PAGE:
August 3, 2003
I’ve have been wanting to visit Conneaut Lake Park for a long time now but it is four hours from home – just out of range for a comfortable day trip. However, my wife got a hold of some complimentary tickets to the "Vintage Ohio" Wine Festival at Lake Farmpark in, Ohio for Saturday and it only stood to reason that since we were already driving 3 hours we might as well make it a weekend, shoot for the extra hour drive to Conneaut and spend the night in the Hotel Conneaut. Thanks to some errands on Saturday morning, we got a late start and finally reached Lake Farmpark in the late afternoon. We stayed long enough for a late dinner of ostrich burger before setting off across the northwest Ohio countryside. It was pretty much a straight shot from Lake Farmpark to Conneaut Lake across northeastern Ohio except for one detour. We crossed into PA on a causeway in the middle of the vast Pymatuning Reservoir just as the sun was going down. It had been a hot, humid day and the lake was cloaked in a fine mist. After another 20 or so miles and a couple of turns we spied the Blue Streak’s turnaround jutting out of the woods. We turned into the entrance road, stopped at the auto gate and paid the $0.00 parking charge and drove down one of the park’s midways. Well, not really but it was one block over. Conneaut is unique as the rides and attractions are located along town streets with houses and cottages interspersed here and there (the streets are closed to auto traffic).
It was 9:30 and the park was crowded and in full swing. The entrance road took us down to the lakefront where a right hand turn brings you between the Beach Club nightclub and the amusement rides. It wasn’t long before the imposing wooden structure of Hotel Conneaut came into view. Somehow we figured out to drive around to the back of the hotel where we found the parking lot. The Hotel dining room – "Steak on the Lake" looked busy and there was a lot of activity and loud music coming out of the hotel. We entered through the back door and saw that there was a wedding reception taking place in the Hotel’s Ballroom. We walked into the lobby, got our room key and went up to the second floor. Hotel Conneaut has a room sponsorship program where each sponsor redecorates a room. Our room, #158 had a small sign next to the door. It read: "Room 158 was redecorated by Mary Alice Manda with loving memories of the time spent here with her parents Bob and Marie Keefe." Most of the other rooms also had signs and I assume each room must be different. Its an interesting idea for folks to help preserve the and maintain the historic hotel. Inside, we found a small but pleasant room decorated in light blues and lace. The bathroom didn’t have a shower but it did have a claw foot tub! The rooms are primitive by modern standards having no heat, air-conditioning, or television. But who needs a TV in a place like this? The ceiling fan helped to bring in cool lake breezes between the open window and the transom above the door.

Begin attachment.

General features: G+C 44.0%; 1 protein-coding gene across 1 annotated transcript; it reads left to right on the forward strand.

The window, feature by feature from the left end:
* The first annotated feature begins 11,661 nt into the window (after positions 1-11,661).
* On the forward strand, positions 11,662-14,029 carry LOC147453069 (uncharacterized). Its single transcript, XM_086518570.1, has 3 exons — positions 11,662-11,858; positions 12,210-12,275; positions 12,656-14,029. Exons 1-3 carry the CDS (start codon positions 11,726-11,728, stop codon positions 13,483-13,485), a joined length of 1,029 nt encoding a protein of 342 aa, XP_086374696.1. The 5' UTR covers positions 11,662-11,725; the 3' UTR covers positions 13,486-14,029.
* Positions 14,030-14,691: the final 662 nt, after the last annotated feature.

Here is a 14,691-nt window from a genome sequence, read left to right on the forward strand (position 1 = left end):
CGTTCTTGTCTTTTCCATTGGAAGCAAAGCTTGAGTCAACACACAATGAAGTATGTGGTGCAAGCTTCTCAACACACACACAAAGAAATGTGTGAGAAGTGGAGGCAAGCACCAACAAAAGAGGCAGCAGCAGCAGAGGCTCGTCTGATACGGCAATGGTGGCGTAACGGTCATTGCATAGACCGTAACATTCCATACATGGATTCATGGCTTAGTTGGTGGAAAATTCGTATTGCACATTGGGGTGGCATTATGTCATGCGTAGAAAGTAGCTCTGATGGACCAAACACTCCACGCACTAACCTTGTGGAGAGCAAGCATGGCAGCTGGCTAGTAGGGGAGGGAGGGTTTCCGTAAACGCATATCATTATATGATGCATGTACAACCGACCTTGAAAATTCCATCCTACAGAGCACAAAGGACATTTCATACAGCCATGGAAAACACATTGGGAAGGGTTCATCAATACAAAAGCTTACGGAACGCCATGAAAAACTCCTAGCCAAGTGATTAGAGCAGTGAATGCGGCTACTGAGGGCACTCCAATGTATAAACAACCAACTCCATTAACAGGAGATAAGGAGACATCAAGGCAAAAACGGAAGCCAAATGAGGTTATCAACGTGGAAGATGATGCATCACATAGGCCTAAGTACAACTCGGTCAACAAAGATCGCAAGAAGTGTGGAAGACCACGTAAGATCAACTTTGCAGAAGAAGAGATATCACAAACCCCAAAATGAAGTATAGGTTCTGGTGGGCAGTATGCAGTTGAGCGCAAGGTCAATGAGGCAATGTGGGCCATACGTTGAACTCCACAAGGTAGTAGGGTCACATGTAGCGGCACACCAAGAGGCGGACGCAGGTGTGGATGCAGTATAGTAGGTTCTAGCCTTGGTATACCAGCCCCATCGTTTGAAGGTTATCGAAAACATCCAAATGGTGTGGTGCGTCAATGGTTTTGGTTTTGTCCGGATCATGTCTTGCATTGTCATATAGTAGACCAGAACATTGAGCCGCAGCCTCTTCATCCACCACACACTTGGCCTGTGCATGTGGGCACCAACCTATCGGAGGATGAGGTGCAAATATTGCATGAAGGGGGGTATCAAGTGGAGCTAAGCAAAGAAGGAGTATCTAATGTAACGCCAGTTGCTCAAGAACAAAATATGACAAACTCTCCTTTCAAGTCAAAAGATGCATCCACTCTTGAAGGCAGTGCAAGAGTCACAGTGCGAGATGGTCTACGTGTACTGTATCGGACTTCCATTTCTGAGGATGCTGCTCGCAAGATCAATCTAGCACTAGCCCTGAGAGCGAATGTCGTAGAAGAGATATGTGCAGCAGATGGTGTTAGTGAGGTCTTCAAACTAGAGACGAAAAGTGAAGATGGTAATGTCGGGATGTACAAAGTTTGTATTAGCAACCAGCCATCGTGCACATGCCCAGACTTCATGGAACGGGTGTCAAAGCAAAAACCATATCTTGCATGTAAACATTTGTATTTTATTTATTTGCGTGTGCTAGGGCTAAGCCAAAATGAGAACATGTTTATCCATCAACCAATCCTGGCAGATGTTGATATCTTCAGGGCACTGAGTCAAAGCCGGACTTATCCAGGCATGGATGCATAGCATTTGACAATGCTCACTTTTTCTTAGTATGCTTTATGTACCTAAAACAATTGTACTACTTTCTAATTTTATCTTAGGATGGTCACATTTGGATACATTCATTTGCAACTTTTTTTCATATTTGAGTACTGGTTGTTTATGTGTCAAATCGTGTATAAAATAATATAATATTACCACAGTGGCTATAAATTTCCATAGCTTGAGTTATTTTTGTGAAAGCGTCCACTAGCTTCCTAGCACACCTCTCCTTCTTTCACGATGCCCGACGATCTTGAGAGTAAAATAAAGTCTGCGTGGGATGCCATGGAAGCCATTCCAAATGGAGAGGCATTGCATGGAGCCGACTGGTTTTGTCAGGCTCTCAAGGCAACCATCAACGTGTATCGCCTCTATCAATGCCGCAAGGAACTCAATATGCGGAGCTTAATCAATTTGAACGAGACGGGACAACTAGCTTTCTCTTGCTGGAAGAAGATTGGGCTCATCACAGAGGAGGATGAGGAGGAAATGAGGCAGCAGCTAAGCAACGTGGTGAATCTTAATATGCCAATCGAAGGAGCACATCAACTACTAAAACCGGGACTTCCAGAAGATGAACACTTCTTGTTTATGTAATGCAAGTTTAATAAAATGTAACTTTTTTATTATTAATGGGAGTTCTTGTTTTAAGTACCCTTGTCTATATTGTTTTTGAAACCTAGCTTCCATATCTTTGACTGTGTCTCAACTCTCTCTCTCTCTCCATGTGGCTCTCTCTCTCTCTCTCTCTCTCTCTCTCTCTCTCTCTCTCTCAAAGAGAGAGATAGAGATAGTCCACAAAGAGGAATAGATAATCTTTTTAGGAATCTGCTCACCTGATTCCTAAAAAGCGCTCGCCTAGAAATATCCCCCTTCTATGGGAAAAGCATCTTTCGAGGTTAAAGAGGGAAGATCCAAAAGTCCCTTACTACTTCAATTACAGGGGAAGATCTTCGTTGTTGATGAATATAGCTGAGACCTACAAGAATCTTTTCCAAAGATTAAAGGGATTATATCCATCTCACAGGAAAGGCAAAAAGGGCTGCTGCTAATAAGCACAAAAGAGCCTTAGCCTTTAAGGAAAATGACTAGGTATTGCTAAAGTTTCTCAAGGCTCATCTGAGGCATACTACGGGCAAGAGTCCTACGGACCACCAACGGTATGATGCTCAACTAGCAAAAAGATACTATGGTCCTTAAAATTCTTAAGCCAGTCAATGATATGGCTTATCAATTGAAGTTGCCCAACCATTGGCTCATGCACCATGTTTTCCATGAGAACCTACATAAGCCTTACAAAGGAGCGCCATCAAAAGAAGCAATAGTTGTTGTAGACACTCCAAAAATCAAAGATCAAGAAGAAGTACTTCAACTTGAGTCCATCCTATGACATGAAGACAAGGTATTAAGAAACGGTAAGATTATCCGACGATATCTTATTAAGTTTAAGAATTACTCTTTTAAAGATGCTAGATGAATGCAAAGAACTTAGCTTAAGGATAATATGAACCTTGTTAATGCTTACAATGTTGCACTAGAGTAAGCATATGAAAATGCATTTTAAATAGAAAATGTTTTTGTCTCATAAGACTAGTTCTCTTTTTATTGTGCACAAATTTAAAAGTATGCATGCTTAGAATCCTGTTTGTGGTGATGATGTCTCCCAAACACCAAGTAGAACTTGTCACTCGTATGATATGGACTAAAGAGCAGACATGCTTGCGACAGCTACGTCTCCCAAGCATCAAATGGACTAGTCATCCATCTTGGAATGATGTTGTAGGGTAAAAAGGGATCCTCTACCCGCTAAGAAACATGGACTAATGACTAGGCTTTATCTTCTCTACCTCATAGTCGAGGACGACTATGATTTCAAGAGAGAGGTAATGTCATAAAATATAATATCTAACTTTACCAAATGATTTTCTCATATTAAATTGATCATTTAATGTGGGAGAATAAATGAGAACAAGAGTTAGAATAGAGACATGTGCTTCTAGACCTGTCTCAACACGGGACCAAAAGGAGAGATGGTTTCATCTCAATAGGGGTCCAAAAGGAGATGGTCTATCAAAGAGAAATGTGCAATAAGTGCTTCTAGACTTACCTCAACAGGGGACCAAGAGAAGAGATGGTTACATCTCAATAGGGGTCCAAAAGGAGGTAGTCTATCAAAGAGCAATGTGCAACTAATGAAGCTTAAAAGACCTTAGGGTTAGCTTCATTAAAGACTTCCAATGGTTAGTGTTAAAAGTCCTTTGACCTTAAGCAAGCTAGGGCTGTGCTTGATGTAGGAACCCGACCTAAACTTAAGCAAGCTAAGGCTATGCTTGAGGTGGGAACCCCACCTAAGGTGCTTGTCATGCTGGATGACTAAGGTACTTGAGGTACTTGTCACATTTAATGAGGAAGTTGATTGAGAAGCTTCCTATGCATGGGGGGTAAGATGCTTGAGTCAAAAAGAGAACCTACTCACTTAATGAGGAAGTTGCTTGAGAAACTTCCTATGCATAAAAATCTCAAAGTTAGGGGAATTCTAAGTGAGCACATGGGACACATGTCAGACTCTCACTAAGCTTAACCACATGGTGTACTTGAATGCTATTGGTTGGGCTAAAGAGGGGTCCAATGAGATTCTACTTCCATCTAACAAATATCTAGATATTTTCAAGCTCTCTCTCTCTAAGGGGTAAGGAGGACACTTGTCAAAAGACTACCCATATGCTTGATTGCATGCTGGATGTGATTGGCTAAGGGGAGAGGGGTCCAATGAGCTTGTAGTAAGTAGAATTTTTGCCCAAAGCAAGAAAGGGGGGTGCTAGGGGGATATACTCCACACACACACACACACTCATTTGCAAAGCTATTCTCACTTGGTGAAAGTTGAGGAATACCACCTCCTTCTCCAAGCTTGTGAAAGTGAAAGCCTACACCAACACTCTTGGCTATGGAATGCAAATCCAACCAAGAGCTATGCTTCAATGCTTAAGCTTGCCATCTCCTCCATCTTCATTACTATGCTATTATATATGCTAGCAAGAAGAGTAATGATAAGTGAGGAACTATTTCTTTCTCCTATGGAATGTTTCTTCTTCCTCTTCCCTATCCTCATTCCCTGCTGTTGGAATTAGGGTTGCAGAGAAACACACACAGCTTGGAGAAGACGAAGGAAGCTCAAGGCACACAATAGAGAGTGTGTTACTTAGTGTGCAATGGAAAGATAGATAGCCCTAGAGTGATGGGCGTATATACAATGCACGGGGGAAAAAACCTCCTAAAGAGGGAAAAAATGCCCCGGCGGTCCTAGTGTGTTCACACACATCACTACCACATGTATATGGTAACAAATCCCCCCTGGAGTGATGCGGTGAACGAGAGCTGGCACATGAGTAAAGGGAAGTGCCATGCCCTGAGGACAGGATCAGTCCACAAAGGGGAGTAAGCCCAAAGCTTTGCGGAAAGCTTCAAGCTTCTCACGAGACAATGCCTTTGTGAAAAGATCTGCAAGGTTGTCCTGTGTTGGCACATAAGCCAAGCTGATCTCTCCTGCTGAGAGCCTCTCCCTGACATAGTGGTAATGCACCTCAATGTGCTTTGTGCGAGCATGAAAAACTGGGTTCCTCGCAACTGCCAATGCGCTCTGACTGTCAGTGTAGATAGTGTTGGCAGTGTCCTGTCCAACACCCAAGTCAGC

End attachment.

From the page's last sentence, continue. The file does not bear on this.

We’d have time to check out the rest of the Hotel later. We hurried outside and strolled along the lakefront boardwalk. The Beach Club bar at the end of the boardwalk was busy and cars were still coming in. It was nearing 10pm – the scheduled closing time. We thought we might be able to squeeze in a night ride on the Blue Streak but the ticket windows had already closed. Instead, we wandered the midway and watched as the rides were shut down one by one. Many of the food stands (located in the lower level of the Dreamland Ballroom) remained open a bit longer so we waited in a long line to get an Ice Cream cone. While in line, we watched the worker in the cotton candy stall next door make the most enormous stick of cotton candy I’ve ever seen. The ball must have been at least 2 feet across. We hung out in the park a while longer, eating our ice cream cones. The park was essentially closed but many people still wandered the darkened midway. I noticed that the entertainment in the Dreamland, the group "The Holidays" was still going on as music drifted down through the open windows. We climbed the steps to the second floor to sneak a peak at the ballroom – were even able to walk around the balcony that circles the building. It had been a hot and humid day but the night air was cool and we took a slow walk along the boardwalk before heading back to the Hotel.